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Return to Feeding Animal Protein on its Way?

by 5m Editor
7 July 2011, at 12:08am

EU - The European Parliament says the EU must maintain strict controls to prevent BSE but it has opened the possibility of allowing animal protein from poultry to be fed to pigs and vice versa.

The sharp fall in bovine spongiform encephalopathy (BSE) cases in the EU must not lead to a slackening of surveillance, say MEPs in a resolution passed on 6 July. Any change to BSE safety rules must maintain high animal and public health standards, but the ban on feeding animal protein to non-ruminants, such as pigs, could gradually be lifted if further safeguards are put in place, they add.

Changes to current EU laws, which the Commission is about to review, could include new rules on removing specific risk materials from animal feed, a gradual relaxation of the animal protein feed ban, changes to cohort culling policy and a higher age limit for BSE testing, says the non-legislative resolution, drafted by Dagmar Roth Behrendt (S&D, Germany).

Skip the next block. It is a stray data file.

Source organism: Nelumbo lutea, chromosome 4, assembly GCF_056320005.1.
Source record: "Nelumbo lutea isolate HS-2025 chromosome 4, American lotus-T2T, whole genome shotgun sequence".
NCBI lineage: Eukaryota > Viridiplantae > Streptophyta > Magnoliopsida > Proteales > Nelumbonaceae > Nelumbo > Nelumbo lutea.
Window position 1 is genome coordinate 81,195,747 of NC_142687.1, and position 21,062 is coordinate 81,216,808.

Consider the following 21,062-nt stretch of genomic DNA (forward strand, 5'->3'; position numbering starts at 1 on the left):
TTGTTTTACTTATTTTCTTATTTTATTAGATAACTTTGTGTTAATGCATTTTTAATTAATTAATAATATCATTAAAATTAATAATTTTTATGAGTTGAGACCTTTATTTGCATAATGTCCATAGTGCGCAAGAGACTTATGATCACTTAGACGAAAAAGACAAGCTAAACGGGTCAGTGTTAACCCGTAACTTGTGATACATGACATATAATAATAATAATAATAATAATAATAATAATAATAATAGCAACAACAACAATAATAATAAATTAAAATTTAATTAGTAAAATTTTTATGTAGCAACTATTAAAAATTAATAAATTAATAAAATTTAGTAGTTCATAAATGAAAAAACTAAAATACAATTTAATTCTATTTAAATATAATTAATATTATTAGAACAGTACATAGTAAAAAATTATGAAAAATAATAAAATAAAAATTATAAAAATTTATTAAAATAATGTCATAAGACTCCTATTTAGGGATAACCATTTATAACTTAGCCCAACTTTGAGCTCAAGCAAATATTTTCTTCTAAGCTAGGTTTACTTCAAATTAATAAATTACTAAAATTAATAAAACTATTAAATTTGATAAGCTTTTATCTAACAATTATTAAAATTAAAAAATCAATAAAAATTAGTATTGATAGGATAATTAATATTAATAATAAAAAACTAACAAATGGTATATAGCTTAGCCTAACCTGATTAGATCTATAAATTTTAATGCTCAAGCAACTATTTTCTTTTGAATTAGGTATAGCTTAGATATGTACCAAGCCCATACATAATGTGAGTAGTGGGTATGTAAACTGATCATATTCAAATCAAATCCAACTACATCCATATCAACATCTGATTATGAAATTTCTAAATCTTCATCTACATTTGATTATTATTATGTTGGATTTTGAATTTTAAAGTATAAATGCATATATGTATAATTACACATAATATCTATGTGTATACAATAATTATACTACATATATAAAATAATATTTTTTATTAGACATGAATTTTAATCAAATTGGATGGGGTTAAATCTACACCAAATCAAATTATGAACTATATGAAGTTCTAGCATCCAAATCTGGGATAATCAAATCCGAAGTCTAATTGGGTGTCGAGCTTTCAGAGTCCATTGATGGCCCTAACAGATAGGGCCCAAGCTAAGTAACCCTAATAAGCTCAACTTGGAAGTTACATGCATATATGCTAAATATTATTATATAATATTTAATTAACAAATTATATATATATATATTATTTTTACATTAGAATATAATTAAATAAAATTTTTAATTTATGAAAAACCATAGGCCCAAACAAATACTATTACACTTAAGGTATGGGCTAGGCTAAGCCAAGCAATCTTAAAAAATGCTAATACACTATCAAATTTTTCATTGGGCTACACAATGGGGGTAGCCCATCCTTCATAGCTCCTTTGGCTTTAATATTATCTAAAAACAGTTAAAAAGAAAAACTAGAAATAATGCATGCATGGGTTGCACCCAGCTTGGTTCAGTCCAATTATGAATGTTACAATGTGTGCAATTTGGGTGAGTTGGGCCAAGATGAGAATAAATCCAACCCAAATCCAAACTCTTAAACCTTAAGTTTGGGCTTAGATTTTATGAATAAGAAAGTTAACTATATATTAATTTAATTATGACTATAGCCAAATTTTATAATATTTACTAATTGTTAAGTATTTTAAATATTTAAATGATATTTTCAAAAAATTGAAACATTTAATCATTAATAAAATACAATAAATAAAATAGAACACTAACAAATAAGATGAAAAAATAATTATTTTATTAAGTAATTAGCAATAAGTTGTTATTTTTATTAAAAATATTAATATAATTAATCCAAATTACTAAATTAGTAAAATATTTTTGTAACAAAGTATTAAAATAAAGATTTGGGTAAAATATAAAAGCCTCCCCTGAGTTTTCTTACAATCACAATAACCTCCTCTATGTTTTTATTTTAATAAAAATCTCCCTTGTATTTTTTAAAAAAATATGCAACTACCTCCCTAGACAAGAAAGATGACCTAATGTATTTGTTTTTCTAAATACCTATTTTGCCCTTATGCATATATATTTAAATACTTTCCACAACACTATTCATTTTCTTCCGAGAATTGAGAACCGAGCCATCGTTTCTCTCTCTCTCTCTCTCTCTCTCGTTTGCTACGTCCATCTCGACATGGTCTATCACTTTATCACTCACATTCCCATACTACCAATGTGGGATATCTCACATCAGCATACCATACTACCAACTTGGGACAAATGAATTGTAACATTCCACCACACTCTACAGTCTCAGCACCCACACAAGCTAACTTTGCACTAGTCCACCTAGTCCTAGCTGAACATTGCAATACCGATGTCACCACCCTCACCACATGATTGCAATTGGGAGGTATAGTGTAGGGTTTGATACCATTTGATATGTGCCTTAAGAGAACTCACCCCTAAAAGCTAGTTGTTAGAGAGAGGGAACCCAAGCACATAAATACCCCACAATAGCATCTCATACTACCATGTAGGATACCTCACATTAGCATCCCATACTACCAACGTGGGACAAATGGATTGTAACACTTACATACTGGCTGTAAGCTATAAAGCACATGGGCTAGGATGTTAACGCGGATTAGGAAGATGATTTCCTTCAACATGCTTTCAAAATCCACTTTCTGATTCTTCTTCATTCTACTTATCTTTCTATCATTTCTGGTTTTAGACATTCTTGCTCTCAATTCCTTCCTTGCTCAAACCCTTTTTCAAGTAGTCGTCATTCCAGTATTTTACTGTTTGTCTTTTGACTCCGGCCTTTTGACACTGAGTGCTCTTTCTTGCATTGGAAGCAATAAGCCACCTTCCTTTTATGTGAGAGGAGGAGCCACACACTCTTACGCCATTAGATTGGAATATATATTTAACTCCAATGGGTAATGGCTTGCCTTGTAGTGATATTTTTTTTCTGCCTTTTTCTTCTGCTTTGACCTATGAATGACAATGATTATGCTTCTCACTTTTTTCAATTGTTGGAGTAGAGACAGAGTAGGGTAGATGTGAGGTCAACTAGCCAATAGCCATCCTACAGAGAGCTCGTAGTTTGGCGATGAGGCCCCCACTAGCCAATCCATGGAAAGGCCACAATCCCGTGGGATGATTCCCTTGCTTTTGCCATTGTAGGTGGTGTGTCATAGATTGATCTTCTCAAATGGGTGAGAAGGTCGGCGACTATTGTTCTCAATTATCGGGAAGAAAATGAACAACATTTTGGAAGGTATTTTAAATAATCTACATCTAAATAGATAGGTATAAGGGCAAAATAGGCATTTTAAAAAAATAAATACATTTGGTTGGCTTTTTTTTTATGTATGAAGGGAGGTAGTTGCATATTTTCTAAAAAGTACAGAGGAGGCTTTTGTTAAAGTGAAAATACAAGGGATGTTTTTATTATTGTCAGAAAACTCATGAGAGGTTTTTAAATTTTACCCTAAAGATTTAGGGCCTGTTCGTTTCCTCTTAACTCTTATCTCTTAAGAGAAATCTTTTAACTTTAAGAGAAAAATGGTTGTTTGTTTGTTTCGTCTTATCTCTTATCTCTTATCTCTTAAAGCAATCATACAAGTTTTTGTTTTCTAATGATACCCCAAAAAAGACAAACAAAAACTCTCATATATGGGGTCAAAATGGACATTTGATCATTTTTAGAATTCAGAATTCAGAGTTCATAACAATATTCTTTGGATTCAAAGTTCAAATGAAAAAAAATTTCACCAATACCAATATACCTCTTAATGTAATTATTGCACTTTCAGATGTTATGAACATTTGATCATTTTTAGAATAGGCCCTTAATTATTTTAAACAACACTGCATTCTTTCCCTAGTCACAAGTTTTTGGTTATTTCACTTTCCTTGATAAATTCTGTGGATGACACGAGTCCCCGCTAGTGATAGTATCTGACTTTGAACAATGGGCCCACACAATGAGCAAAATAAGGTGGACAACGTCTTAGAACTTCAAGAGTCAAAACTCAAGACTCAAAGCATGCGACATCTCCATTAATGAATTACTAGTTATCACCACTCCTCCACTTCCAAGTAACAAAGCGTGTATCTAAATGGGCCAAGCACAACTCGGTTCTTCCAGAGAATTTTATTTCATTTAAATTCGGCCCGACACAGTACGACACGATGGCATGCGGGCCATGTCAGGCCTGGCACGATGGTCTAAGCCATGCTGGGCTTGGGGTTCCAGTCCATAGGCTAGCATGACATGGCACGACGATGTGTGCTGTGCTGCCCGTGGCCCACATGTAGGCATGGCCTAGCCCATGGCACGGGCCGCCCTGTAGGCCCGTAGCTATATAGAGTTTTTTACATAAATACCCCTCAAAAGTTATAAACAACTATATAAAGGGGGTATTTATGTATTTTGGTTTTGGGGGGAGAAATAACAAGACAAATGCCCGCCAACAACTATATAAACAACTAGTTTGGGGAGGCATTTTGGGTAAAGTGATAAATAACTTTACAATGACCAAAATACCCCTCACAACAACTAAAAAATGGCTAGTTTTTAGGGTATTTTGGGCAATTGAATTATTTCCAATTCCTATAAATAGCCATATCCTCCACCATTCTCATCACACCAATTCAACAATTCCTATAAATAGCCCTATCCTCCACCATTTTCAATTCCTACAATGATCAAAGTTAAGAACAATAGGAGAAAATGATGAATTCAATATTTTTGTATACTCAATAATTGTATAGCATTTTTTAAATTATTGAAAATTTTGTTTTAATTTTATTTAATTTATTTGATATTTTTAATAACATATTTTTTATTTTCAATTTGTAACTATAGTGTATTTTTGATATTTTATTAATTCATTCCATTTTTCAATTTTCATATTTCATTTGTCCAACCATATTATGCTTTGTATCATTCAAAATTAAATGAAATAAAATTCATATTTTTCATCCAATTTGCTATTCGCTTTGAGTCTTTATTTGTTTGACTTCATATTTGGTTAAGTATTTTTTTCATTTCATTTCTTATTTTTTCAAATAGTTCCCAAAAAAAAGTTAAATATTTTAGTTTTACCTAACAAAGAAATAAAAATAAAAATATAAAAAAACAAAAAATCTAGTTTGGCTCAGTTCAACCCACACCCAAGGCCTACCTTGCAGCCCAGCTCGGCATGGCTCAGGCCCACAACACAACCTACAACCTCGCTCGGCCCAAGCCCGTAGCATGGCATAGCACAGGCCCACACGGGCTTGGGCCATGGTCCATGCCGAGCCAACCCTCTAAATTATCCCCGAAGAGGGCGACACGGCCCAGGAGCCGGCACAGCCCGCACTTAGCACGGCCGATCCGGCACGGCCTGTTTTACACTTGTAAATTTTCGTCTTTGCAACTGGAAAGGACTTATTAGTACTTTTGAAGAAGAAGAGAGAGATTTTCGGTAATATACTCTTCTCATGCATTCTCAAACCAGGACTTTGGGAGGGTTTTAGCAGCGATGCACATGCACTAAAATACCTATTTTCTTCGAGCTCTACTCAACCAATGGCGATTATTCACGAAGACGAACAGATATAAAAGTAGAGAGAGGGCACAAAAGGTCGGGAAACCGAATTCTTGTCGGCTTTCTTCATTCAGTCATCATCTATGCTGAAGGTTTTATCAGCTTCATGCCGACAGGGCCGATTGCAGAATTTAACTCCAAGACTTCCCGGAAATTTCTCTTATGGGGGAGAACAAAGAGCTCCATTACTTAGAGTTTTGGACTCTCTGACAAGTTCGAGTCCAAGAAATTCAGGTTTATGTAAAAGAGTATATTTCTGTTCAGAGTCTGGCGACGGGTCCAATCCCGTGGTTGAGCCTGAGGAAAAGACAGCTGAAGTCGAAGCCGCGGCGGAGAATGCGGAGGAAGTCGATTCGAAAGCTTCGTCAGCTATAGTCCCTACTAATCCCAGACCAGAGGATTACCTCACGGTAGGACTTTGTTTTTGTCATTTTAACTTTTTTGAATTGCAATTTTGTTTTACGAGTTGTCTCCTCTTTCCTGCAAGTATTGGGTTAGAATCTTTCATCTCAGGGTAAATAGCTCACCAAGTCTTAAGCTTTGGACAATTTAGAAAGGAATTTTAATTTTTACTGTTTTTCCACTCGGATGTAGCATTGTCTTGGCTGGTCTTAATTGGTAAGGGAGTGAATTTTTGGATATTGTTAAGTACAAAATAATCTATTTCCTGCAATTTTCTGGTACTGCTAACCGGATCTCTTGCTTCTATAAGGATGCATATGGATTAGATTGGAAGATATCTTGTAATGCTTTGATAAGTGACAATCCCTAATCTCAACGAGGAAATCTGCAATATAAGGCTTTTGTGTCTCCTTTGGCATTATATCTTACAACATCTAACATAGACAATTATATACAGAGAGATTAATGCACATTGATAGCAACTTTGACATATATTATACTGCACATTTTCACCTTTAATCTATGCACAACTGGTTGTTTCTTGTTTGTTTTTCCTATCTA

MEPs reject a Commission proposal to reduce EU funding on research into transmissible spongiform encephalopathies (TSEs), including BSE.

Strict conditions for any feed ban review

The Commission's TSE Roadmap 2 moots a possible gradual lifting of the prohibition on the feeding of processed animal proteins to non-ruminants. Given the EU's 'protein deficit', MEPs back this idea, subject to strict conditions and safeguards. These include stipulating that the processed animal proteins must come from species not linked to TSE, and may be fed only to non-herbivores. Prohibitions on cannibalism must remain and only processed animal proteins fit for human consumption should be used, MEPs add.

Food and feed contamination

Commenting on wider food and feed safety, MEPs express concern about recent contamination cases, e.g. with dioxin, and call on EU Member States to enforce existing rules and strengthen them, if necessary.

TSEs

TSEs cause degeneration of brain tissue leading to death in man and animals. They include Creutzfeldt-Jakob disease and Kuru in humans, bovine spongiform encephalopathy (BSE) in cattle and scrapie in sheep and goats.